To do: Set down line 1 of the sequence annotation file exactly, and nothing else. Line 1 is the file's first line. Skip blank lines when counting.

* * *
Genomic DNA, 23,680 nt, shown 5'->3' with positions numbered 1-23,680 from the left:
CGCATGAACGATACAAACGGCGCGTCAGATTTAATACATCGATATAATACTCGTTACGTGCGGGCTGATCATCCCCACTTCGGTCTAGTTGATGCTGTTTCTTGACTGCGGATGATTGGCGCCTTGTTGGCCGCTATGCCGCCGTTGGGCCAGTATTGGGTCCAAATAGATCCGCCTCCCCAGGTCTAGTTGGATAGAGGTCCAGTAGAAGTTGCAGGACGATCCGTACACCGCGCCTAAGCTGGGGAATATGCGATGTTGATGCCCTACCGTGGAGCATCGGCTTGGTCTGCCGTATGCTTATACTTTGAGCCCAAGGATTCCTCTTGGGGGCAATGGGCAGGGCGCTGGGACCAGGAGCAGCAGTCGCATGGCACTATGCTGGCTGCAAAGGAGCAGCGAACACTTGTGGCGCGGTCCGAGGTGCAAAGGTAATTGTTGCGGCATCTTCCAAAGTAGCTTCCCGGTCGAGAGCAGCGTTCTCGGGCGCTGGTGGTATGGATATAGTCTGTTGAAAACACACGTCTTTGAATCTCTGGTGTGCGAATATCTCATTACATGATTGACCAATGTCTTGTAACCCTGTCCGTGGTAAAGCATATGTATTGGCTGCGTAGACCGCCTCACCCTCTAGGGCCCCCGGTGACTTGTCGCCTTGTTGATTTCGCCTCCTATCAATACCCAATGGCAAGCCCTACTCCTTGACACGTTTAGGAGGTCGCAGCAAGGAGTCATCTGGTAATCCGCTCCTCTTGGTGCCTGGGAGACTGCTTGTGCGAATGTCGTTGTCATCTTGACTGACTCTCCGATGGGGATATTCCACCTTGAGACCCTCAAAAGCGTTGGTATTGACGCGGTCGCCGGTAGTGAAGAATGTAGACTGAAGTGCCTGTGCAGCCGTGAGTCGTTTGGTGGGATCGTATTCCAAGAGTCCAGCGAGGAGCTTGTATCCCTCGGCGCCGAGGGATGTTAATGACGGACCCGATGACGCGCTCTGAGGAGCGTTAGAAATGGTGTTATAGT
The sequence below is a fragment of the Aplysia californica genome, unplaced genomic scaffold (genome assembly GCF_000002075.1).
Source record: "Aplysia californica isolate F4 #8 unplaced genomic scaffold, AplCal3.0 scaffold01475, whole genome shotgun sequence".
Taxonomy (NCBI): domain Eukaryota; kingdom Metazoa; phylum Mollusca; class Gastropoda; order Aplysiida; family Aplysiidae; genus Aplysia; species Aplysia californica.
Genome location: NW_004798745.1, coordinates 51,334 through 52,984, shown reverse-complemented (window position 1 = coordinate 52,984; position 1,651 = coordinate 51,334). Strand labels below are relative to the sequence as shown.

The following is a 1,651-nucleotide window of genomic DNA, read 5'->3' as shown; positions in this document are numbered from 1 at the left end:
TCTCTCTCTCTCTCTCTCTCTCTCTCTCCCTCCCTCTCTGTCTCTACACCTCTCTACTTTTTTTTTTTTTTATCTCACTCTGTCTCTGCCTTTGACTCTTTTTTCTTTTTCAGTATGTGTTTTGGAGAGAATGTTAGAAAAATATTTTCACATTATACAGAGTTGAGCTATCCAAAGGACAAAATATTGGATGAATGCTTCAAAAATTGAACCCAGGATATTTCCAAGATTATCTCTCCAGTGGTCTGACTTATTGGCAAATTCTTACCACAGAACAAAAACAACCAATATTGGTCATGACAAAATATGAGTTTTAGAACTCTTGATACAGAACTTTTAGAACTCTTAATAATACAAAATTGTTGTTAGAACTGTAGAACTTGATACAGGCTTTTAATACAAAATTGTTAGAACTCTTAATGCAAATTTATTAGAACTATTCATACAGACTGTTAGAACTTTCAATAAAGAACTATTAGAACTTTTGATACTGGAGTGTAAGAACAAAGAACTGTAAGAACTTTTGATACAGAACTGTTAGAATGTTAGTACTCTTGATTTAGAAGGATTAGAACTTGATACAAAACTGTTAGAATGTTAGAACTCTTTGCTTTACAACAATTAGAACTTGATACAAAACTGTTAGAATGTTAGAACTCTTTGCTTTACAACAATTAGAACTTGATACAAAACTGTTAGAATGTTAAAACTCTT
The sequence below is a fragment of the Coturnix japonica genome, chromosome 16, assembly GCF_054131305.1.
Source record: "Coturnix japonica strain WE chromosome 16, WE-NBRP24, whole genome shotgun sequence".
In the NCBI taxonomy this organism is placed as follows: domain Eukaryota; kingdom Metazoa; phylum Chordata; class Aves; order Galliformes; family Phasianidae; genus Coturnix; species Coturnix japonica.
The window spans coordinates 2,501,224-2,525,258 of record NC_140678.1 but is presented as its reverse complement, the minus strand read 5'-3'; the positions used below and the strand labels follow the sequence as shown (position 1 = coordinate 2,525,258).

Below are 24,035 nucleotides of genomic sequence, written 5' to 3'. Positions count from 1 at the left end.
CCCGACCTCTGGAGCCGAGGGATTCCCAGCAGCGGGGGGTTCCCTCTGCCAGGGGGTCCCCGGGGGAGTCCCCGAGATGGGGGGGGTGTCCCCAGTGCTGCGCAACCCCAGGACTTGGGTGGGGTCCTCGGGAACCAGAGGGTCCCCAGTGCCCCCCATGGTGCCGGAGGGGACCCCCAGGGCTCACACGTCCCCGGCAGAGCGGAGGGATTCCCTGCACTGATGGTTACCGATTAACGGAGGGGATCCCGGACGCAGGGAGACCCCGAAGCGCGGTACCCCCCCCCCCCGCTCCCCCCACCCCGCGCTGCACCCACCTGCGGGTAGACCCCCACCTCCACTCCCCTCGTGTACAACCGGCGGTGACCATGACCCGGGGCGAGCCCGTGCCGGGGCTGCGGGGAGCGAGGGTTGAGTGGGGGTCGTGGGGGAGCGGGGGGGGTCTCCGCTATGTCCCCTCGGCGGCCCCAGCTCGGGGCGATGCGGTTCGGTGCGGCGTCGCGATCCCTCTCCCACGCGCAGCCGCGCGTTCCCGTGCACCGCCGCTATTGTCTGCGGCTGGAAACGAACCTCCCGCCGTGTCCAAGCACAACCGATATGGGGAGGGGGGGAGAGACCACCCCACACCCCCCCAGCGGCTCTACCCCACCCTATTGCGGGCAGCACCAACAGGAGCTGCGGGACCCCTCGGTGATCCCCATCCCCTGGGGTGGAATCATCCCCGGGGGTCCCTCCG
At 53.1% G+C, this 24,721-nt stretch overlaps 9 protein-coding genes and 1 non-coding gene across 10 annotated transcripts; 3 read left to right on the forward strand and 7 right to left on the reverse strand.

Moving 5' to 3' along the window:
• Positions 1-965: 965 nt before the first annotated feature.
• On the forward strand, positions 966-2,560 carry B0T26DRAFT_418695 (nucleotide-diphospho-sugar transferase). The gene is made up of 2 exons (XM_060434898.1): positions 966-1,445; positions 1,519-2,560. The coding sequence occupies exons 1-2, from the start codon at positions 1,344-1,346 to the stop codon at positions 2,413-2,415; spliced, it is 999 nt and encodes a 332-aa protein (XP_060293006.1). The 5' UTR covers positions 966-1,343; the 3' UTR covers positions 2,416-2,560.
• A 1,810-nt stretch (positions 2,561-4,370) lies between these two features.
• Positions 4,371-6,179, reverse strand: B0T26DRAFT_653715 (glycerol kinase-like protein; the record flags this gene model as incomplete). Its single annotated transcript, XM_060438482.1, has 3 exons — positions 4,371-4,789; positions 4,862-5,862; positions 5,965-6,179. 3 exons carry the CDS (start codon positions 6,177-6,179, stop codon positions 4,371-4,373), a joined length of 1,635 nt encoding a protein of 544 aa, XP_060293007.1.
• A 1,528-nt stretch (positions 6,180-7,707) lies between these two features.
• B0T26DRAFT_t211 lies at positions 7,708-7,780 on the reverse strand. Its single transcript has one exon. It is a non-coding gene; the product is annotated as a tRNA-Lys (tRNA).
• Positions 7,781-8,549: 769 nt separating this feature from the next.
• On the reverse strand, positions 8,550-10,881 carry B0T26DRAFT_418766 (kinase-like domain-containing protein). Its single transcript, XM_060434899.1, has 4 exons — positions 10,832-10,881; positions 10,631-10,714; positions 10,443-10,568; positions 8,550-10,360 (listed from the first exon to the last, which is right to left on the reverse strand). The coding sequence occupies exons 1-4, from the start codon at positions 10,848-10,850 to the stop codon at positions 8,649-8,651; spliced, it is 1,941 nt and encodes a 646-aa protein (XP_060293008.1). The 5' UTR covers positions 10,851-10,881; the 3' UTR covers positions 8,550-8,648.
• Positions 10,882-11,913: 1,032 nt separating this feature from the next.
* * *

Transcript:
Genomic DNA, 23,680 nt, shown 5'->3' with positions numbered 1-23,680 from the left: